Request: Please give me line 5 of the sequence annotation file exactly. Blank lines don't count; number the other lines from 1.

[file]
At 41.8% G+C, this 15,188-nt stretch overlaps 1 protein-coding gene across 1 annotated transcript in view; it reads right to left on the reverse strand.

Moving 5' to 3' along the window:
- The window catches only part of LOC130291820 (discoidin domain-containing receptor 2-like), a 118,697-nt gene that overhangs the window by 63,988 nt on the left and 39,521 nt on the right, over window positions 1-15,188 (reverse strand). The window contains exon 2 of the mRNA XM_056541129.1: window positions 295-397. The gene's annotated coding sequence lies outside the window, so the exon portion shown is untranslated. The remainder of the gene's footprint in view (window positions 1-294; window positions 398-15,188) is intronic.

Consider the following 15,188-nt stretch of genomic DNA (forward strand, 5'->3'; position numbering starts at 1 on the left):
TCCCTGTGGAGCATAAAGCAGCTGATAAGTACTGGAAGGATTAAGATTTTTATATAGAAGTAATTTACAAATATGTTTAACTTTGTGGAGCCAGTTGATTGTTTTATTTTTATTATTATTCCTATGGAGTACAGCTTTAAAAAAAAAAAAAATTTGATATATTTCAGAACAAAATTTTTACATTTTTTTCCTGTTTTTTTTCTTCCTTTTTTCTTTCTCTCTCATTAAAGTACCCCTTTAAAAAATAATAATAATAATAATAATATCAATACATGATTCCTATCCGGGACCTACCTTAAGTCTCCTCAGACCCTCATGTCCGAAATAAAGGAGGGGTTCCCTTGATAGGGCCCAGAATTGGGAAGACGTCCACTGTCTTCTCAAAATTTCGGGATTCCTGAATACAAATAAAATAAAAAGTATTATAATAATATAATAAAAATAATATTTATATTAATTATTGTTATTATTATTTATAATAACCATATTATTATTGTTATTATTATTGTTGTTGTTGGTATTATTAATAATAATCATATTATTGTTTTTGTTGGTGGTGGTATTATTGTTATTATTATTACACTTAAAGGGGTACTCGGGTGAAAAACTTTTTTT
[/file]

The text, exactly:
TCCCTGTGGAGCATAAAGCAGCTGATAAGTACTGGAAGGATTAAGATTTTTATATAGAAGTAATTTACAAATATGTTTAACTTTGTGGAGCCAGTTGATTGTTTTATTTTTATTATTATTCCTATGGAGTACAGCTTTAAAAAAAAAAAAAATTTGATATATTTCAGAACAAAATTTTTACATTTTTTTCCTGTTTTTTTTCTTCCTTTTTTCTTTCTCTCTCATTAAAGTACCCCTTTAAAAAATAATAATAATAATAATAATATCAATACATGATTCCTATCCGGGACCTACCTTAAGTCTCCTCAGACCCTCATGTCCGAAATAAAGGAGGGGTTCCCTTGATAGGGCCCAGAATTGGGAAGACGTCCACTGTCTTCTCAAAATTTCGGGATTCCTGAATACAAATAAAATAAAAAGTATTATAATAATATAATAAAAATAATATTTATATTAATTATTGTTATTATTATTTATAATAACCATATTATTATTGTTATTATTATTGTTGTTGTTGGTATTATTAATAATAATCATATTATTGTTTTTGTTGGTGGTGGTATTATTGTTATTATTATTACACTTAAAGGGGTACTCGGGTGAAAAACTTTTTTT